VLAM tracks Belgian consumer behaviour through a consumer panel. During the annual Round Table of the Belgian Meat Office, internal marketing advisor Kris Michiels compared consumer behaviour with a large container ship at sea. In general, consumer behaviour changes very slowly, just like a ship that moves rather slowly in calm waters. However, when a tsunami appears out of nowhere, the ship starts to rock from side to side.
COVID-19 was such a tsunami. As in other countries, the hospitality industry was closed in Belgium, eliminating out-of-home consumption. Consumers were forced to adjust their behaviour. Home-made meals became the norm.
The different phases of corona and their effects on consumer behaviour
Just before lock down was implemented in Belgium, when the virus was spreading in China, the people went through a denial phase. Retail and the hospitality industry did not experience any problems. Price and convenience were the two most important drivers for consumers but there was also an interest in local and artisanal food, climate, animal welfare, … It was business as usual.
After the introduction of the lock down Belgium moved into a preparation phase. In this phase a lot of hoarding took place. Consumers were afraid there would not be enough food available to them. As people got used to lock down, they adjusted their behaviour (i.e. the adjustment phase). To lower the risk of getting infected, a lower purchase frequency, higher spending per shopping trip, and changed purchasing times were observed. More meals were also being prepared at home as a result of the closure of the hospitality industry.
Changing purchasing channels
In terms of purchasing channels, neighbourhood markets, discounters and specialty stores won big. Hypermarkets lost during the crisis: after the hoarding period, spending fell. This decline was followed by a recovery phase, but that phase didn’t last long.
Purchase criteria for fresh food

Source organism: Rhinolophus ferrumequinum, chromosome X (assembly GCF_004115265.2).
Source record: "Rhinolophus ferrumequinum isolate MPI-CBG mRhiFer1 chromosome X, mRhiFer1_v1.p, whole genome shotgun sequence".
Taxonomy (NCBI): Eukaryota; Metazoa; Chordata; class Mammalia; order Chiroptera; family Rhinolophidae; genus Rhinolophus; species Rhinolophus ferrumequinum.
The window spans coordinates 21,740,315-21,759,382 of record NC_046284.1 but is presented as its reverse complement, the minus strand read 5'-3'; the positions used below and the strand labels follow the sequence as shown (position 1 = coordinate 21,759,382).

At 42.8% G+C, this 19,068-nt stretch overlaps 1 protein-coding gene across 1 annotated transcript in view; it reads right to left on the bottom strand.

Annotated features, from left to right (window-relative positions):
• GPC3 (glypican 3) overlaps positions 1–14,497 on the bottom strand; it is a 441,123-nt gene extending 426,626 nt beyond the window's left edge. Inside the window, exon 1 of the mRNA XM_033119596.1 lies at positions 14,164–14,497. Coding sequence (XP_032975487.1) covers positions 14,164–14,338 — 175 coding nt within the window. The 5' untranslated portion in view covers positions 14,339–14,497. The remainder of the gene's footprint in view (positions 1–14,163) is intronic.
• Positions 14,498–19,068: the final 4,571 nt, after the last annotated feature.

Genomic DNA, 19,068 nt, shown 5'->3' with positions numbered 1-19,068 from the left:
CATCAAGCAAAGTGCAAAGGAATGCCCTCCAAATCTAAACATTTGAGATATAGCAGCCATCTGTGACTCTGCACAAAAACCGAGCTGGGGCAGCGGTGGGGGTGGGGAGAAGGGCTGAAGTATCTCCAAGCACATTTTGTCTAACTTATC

Safety has become the most important purchase criterion for almost 75 percent of Belgians. The importance of local production has also grown significantly. Local food was preferred by more than one in two consumers. In addition, almost 60 percent of Belgians gave more importance to environmental and animal welfare criteria.
The corona crisis fuelled Belgium’s appetite for regional products and these products apparently left a lasting impression on consumers. More than 20 percent of consumers intend to remain loyal to this product category even after the pandemic. After the crisis, the purchase of organic products, ready-made meals or vegetarian products is back to pre-crisis levels.
The effects of corona on meat consumption
From April to June 2020, at home consumption of all types of meat increased. Beef and pork consumption increased by 21% and 20% respectively, veal by 17%. Meat mixtures increased the most by 30%.
Within the category "meat, poultry and fish, molluscs and crustaceans", meat was the most important for at home consumption from April to June, with a share of 56.3%. Poultry accounted for about a third of consumption. Fish, mussels and crustaceans ranked third with just under 12 percent. Meat substitutes accounted for about one percent of at home consumption.
The conclusion of the study
COVID-19 had and still has a great influence on where and how food is bought and consumed in Belgium.
Because of the closure of restaurants, the focus on teleworking, ... at home consumption of fresh produce, and especially meat, increased. In the second quarter of 2020, fresh meat consumption was 23% higher than the same period last year. Mixtures of different types of meat grew the most.
Highest growth rates for convenience stores and discounters in the first phase of the crisis. In the second quarter, hard discounters achieved the highest growth rates, especially in the meat category.
The impact of COVID-19 on Belgian consumption habits is, however, limited: products normally consumed at home perform slightly better than products normally consumed outdoors (e.g. beef). In general, however, one can conclude that Belgians maintain their traditional eating habits and are using more or less the same products as before (although consumption at home has increased).
Even though Belgians plan to purchase more regional and healthy products in the future, one can assume that - with an economic crisis looming in the background - price will continue to play an important (if not more important) role in purchasing decisions.